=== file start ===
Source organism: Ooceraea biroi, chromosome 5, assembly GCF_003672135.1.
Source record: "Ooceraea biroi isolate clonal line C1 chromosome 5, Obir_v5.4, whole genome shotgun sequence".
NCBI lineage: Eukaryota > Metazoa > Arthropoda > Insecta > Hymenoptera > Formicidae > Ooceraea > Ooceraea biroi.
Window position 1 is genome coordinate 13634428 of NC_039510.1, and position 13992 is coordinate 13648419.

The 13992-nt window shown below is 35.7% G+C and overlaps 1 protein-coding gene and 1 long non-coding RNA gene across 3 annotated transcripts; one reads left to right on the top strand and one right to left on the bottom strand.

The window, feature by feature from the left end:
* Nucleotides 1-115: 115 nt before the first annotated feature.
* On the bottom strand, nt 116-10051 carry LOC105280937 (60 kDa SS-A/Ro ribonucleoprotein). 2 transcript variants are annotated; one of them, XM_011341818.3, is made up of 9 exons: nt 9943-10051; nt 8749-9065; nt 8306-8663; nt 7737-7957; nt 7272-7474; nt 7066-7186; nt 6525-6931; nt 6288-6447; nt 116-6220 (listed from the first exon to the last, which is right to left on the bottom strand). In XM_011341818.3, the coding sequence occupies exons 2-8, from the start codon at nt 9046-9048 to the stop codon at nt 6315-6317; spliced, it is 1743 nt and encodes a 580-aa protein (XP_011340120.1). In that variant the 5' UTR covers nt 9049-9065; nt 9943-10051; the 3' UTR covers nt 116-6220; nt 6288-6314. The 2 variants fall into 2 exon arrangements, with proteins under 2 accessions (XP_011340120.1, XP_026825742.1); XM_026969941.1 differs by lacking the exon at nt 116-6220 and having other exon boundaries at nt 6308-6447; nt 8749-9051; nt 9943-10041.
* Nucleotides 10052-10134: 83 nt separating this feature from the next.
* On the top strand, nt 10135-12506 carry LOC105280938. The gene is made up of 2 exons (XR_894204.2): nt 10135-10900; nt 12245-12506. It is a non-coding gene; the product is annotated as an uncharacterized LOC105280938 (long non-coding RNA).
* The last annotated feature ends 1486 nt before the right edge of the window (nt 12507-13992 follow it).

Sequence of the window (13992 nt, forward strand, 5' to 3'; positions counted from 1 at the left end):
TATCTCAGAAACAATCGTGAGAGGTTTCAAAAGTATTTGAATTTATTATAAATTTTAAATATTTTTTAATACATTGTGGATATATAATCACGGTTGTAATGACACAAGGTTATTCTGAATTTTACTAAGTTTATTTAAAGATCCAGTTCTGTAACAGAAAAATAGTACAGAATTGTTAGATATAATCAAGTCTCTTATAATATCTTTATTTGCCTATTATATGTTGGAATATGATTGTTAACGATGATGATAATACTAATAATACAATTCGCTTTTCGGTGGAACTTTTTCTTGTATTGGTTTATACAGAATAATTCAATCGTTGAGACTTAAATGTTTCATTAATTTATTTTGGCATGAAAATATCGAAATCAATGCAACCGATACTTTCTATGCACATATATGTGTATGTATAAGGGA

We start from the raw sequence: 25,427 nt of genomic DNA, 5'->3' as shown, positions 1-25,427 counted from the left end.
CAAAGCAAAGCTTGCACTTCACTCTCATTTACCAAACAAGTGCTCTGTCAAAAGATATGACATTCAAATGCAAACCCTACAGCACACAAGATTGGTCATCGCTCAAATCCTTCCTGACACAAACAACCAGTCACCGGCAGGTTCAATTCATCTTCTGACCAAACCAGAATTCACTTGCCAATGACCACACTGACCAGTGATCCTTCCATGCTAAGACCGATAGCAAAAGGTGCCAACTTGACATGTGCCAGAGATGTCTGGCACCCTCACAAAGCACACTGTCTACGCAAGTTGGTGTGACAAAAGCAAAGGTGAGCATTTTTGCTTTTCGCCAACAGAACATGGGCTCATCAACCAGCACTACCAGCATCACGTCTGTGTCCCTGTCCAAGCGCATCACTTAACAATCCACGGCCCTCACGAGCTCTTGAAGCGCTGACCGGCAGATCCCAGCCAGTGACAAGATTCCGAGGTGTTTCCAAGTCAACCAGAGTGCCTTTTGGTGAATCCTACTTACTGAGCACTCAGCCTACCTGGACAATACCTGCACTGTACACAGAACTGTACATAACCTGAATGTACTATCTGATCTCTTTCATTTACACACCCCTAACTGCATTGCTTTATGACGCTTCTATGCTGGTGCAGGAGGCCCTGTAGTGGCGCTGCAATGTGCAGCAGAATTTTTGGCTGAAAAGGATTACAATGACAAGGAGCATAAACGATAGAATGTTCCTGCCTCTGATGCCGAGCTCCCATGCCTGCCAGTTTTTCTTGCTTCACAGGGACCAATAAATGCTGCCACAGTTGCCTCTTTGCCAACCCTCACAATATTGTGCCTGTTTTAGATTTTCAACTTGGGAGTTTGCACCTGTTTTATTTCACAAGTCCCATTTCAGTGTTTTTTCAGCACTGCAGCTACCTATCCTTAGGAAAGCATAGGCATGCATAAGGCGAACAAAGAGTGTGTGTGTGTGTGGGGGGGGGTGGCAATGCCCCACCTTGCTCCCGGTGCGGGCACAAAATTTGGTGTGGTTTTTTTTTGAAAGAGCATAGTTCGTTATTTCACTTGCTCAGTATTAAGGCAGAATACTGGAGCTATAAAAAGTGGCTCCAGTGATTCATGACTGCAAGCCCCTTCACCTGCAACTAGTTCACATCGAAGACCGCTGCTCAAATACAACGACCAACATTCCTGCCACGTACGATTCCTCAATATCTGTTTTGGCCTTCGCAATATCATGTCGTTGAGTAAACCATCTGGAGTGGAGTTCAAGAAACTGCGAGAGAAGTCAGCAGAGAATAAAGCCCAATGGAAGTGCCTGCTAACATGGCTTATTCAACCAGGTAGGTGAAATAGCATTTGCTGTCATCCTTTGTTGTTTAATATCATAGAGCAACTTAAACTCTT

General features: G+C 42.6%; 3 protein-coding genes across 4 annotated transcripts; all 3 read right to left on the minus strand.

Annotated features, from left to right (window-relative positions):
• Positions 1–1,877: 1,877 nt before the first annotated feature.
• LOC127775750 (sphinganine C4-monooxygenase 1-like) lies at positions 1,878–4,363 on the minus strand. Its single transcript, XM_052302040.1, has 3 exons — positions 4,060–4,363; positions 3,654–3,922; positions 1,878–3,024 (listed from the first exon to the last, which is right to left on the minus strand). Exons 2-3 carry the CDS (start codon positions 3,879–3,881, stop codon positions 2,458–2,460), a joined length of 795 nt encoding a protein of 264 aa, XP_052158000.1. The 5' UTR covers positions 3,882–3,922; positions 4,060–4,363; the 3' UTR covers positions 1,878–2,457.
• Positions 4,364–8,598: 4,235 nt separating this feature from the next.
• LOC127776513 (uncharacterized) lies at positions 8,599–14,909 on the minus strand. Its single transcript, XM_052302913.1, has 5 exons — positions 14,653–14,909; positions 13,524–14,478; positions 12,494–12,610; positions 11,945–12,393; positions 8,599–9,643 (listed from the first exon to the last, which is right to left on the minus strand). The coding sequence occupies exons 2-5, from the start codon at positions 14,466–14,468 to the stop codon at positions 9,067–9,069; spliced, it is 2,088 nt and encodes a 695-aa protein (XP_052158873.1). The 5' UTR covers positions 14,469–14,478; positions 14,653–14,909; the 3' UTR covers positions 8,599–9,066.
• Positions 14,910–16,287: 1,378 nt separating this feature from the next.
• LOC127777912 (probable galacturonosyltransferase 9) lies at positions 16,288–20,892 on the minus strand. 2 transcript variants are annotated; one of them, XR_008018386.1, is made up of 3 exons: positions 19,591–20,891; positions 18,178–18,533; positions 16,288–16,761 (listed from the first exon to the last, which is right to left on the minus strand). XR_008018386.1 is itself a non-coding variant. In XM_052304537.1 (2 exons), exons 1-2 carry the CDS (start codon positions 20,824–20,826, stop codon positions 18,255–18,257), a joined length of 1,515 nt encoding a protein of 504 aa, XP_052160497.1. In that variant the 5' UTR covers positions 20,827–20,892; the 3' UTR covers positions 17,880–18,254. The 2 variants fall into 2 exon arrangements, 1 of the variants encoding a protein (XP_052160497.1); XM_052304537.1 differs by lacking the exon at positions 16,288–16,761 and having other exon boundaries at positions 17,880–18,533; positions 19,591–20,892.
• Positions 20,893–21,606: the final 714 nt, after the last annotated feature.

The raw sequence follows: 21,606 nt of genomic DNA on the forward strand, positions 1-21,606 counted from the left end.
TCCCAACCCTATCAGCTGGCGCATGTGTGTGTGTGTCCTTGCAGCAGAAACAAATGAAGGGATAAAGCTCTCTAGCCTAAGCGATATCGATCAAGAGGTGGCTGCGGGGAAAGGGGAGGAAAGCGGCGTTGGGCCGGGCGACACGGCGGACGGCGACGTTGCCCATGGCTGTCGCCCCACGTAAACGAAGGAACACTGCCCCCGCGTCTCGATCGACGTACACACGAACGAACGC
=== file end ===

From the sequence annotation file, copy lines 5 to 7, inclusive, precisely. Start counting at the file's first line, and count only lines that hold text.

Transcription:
The 13992-nt window shown below is 35.7% G+C and overlaps 1 protein-coding gene and 1 long non-coding RNA gene across 3 annotated transcripts; one reads left to right on the top strand and one right to left on the bottom strand.

The window, feature by feature from the left end:
* Nucleotides 1-115: 115 nt before the first annotated feature.